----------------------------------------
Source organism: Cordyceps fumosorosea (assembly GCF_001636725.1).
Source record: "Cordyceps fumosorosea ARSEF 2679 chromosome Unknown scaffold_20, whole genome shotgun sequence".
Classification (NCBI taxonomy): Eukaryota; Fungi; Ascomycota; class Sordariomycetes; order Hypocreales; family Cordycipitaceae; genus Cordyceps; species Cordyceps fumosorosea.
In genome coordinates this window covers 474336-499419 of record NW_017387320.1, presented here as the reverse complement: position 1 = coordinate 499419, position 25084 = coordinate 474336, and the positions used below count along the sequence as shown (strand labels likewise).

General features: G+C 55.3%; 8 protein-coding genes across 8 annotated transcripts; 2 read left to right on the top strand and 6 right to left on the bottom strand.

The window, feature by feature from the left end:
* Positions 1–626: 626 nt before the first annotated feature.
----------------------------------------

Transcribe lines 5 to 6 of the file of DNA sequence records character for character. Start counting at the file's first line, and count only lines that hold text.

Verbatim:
General features: G+C 55.3%; 8 protein-coding genes across 8 annotated transcripts; 2 read left to right on the top strand and 6 right to left on the bottom strand.

The window, feature by feature from the left end: